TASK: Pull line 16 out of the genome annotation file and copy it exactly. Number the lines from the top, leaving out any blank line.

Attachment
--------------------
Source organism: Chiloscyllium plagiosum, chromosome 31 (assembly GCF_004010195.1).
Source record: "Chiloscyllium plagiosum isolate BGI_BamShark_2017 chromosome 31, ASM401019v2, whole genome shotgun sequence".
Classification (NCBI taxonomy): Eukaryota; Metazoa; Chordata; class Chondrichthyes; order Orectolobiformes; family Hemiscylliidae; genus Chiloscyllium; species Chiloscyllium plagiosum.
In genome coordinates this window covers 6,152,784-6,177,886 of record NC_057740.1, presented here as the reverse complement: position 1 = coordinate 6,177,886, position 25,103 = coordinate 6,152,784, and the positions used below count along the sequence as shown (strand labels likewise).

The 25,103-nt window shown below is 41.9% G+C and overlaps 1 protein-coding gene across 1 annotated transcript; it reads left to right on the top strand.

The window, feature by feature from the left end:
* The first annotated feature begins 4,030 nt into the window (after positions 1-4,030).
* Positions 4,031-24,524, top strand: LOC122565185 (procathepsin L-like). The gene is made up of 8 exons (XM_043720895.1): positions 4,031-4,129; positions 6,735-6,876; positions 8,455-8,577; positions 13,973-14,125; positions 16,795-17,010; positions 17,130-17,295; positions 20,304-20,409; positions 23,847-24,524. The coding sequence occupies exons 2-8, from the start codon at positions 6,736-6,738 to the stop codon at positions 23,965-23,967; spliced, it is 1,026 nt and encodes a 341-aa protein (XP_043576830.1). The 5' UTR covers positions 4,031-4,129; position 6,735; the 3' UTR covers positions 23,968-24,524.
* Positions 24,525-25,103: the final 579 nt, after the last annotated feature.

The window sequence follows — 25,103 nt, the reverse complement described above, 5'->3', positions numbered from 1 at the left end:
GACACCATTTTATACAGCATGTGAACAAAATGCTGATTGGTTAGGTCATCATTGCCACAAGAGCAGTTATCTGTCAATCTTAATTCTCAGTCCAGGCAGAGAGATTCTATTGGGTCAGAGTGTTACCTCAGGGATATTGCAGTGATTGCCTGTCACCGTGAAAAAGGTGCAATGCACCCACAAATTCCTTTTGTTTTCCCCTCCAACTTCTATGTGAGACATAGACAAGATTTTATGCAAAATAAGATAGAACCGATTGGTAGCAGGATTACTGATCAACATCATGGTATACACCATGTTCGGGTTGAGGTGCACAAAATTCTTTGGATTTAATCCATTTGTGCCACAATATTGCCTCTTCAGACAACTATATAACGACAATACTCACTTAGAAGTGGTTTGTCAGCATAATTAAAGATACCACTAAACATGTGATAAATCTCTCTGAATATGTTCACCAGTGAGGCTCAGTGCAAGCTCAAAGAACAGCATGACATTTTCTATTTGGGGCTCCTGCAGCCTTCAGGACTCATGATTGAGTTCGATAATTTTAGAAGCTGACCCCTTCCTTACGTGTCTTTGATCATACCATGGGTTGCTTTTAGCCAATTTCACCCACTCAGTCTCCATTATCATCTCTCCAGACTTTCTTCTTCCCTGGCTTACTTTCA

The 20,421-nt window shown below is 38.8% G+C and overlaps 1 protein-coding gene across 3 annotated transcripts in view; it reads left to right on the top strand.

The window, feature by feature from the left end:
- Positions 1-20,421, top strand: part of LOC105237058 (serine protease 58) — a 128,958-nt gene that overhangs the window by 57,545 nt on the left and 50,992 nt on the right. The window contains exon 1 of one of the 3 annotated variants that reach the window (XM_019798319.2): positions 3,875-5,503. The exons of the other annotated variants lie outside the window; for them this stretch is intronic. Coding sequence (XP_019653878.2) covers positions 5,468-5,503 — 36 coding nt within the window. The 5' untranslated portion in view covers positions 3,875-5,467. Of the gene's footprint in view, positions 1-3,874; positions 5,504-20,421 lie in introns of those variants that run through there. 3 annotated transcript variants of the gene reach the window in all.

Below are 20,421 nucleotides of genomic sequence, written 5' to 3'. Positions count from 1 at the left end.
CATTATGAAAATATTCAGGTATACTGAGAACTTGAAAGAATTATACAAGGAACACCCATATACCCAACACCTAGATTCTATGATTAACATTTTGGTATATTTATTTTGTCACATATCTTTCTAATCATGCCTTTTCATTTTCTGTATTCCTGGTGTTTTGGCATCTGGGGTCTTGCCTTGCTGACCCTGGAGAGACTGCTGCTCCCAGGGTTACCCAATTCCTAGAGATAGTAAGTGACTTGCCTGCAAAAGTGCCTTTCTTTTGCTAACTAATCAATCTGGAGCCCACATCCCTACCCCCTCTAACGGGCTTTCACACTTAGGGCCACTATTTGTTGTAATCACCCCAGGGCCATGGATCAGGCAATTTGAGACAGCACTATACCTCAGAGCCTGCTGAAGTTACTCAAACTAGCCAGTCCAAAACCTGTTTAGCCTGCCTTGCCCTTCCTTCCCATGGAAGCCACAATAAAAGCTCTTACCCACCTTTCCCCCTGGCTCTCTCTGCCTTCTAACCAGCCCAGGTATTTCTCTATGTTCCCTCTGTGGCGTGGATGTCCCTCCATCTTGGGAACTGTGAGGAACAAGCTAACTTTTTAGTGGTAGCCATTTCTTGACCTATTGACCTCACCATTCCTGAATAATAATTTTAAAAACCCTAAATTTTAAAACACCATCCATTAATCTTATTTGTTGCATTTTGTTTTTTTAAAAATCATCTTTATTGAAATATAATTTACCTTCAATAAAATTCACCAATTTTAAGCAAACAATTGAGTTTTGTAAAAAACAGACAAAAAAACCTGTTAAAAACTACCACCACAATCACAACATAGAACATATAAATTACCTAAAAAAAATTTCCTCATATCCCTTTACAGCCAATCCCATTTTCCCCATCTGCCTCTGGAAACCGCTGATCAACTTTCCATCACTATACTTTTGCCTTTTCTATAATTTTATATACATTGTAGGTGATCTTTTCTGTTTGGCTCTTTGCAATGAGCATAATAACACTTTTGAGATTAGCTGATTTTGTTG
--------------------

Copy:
CATTATGAAAATATTCAGGTATACTGAGAACTTGAAAGAATTATACAAGGAACACCCATATACCCAACACCTAGATTCTATGATTAACATTTTGGTATATTTATTTTGTCACATATCTTTCTAATCATGCCTTTTCATTTTCTGTATTCCTGGTGTTTTGGCATCTGGGGTCTTGCCTTGCTGACCCTGGAGAGACTGCTGCTCCCAGGGTTACCCAATTCCTAGAGATAGTAAGTGACTTGCCTGCAAAAGTGCCTTTCTTTTGCTAACTAATCAATCTGGAGCCCACATCCCTACCCCCTCTAACGGGCTTTCACACTTAGGGCCACTATTTGTTGTAATCACCCCAGGGCCATGGATCAGGCAATTTGAGACAGCACTATACCTCAGAGCCTGCTGAAGTTACTCAAACTAGCCAGTCCAAAACCTGTTTAGCCTGCCTTGCCCTTCCTTCCCATGGAAGCCACAATAAAAGCTCTTACCCACCTTTCCCCCTGGCTCTCTCTGCCTTCTAACCAGCCCAGGTATTTCTCTATGTTCCCTCTGTGGCGTGGATGTCCCTCCATCTTGGGAACTGTGAGGAACAAGCTAACTTTTTAGTGGTAGCCATTTCTTGACCTATTGACCTCACCATTCCTGAATAATAATTTTAAAAACCCTAAATTTTAAAACACCATCCATTAATCTTATTTGTTGCATTTTGTTTTTTTAAAAATCATCTTTATTGAAATATAATTTACCTTCAATAAAATTCACCAATTTTAAGCAAACAATTGAGTTTTGTAAAAAACAGACAAAAAAACCTGTTAAAAACTACCACCACAATCACAACATAGAACATATAAATTACCTAAAAAAAATTTCCTCATATCCCTTTACAGCCAATCCCATTTTCCCCATCTGCCTCTGGAAACCGCTGATCAACTTTCCATCACTATACTTTTGCCTTTTCTATAATTTTATATACATTGTAGGTGATCTTTTCTGTTTGGCTCTTTGCAATGAGCATAATAACACTTTTGAGATTAGCTGATTTTGTTG